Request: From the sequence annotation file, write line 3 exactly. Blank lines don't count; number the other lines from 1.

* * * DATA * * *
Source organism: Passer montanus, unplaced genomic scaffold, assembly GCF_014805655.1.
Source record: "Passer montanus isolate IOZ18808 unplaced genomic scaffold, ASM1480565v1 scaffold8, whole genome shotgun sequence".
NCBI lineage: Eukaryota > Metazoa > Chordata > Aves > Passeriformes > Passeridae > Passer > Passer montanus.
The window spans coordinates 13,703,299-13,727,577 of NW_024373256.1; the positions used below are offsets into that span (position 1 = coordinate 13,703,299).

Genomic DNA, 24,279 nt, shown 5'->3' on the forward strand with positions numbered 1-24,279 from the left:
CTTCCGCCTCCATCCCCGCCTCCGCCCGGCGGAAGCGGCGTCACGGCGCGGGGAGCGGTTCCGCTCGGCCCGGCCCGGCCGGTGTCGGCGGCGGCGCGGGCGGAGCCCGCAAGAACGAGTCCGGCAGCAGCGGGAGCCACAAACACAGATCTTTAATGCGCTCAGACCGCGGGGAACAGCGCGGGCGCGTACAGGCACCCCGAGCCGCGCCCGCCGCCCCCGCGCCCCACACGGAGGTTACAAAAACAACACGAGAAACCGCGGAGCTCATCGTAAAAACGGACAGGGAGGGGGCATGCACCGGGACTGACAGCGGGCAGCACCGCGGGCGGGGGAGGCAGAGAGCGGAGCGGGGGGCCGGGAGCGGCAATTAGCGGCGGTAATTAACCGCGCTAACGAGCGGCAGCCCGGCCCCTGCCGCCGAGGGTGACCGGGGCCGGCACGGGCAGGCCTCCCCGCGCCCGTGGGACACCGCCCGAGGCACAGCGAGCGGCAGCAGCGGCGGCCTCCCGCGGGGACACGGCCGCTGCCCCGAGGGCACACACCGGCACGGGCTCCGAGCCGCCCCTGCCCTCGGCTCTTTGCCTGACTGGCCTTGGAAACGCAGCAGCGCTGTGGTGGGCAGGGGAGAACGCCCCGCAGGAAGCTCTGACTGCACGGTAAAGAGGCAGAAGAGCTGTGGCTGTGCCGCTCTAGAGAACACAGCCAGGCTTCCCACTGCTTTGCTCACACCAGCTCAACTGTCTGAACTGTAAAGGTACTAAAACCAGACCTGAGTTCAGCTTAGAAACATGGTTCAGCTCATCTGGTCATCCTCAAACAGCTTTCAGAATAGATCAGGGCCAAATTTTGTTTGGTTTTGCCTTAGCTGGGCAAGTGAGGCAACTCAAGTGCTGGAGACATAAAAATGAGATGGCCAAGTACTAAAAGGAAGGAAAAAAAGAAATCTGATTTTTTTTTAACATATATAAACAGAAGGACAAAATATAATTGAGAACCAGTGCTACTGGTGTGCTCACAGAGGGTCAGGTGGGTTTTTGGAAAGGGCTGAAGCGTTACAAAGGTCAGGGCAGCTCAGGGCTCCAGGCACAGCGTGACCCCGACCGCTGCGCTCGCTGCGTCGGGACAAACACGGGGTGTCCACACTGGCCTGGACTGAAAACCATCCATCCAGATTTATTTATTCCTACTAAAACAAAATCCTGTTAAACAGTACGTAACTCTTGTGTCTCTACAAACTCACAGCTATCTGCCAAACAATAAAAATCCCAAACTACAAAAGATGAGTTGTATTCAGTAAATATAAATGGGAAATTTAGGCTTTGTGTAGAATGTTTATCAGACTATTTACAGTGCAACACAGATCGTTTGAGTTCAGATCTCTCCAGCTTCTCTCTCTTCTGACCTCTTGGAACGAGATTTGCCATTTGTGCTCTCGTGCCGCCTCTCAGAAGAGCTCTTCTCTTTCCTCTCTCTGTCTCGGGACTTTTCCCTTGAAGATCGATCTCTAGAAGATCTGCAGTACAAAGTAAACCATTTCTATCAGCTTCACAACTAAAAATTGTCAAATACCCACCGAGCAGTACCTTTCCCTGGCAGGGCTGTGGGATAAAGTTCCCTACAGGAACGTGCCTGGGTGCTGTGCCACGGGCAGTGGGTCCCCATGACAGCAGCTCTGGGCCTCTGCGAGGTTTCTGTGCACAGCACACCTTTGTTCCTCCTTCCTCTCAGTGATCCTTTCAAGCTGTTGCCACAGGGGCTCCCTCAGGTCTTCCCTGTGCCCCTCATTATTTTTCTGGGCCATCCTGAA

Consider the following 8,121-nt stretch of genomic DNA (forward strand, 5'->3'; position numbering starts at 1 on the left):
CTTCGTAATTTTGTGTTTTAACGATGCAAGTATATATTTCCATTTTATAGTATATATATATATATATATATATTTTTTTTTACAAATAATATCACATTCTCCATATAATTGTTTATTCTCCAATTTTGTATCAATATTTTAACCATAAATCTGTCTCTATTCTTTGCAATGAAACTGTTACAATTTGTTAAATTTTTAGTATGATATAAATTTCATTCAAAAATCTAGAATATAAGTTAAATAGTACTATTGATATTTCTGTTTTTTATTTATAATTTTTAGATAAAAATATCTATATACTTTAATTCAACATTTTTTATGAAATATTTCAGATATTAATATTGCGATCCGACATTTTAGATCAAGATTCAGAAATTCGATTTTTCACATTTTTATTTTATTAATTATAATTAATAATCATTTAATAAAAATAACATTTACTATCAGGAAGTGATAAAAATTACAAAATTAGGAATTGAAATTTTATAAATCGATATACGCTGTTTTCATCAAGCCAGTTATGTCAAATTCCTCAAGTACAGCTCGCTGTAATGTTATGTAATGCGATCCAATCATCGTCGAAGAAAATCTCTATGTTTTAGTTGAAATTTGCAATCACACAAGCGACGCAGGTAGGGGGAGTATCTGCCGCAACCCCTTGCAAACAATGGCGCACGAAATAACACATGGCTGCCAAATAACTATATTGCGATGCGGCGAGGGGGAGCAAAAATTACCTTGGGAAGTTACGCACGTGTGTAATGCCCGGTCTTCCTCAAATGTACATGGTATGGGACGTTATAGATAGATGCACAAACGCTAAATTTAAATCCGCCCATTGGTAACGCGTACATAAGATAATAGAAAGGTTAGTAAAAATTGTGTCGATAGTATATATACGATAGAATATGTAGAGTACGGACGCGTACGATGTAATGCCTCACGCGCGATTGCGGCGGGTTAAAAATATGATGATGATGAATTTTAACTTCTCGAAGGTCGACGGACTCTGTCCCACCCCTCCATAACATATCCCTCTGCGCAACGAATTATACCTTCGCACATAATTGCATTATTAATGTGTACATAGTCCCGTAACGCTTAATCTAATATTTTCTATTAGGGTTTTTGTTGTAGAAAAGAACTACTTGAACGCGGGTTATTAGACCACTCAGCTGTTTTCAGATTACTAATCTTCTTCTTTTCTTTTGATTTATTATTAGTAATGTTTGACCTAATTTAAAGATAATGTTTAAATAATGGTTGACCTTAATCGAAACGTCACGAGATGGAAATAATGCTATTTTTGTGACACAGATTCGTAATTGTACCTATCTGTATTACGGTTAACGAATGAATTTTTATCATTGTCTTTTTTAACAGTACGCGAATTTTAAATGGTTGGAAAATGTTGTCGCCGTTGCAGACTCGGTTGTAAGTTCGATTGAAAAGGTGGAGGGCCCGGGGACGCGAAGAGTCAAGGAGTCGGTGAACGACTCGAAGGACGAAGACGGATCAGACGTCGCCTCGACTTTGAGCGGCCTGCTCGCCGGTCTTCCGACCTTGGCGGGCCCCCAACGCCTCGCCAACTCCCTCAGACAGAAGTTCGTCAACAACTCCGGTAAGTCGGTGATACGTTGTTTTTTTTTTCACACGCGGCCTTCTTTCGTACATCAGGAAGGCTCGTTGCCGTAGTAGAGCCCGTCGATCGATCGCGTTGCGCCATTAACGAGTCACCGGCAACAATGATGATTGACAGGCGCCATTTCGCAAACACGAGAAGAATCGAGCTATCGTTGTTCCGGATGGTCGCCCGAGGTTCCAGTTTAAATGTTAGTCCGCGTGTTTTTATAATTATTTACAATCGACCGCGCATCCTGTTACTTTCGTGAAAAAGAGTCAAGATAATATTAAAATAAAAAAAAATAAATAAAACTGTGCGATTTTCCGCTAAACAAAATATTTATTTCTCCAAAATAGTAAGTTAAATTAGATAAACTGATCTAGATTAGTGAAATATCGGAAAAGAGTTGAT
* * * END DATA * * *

NCBI lineage: Eukaryota > Metazoa > Chordata > Aves > Passeriformes > Passeridae > Passer > Passer montanus.